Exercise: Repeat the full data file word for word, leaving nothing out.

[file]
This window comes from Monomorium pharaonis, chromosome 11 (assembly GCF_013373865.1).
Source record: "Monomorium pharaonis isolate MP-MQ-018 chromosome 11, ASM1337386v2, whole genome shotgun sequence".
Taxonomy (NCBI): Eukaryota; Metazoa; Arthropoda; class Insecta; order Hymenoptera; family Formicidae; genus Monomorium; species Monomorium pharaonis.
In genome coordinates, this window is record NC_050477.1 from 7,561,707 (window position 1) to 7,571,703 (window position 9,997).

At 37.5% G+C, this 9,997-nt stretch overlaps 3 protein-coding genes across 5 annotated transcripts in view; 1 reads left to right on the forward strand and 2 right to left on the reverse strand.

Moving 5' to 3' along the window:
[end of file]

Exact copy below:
This window comes from Monomorium pharaonis, chromosome 11 (assembly GCF_013373865.1).
Source record: "Monomorium pharaonis isolate MP-MQ-018 chromosome 11, ASM1337386v2, whole genome shotgun sequence".
Taxonomy (NCBI): Eukaryota; Metazoa; Arthropoda; class Insecta; order Hymenoptera; family Formicidae; genus Monomorium; species Monomorium pharaonis.
In genome coordinates, this window is record NC_050477.1 from 7,561,707 (window position 1) to 7,571,703 (window position 9,997).

At 37.5% G+C, this 9,997-nt stretch overlaps 3 protein-coding genes across 5 annotated transcripts in view; 1 reads left to right on the forward strand and 2 right to left on the reverse strand.

Moving 5' to 3' along the window: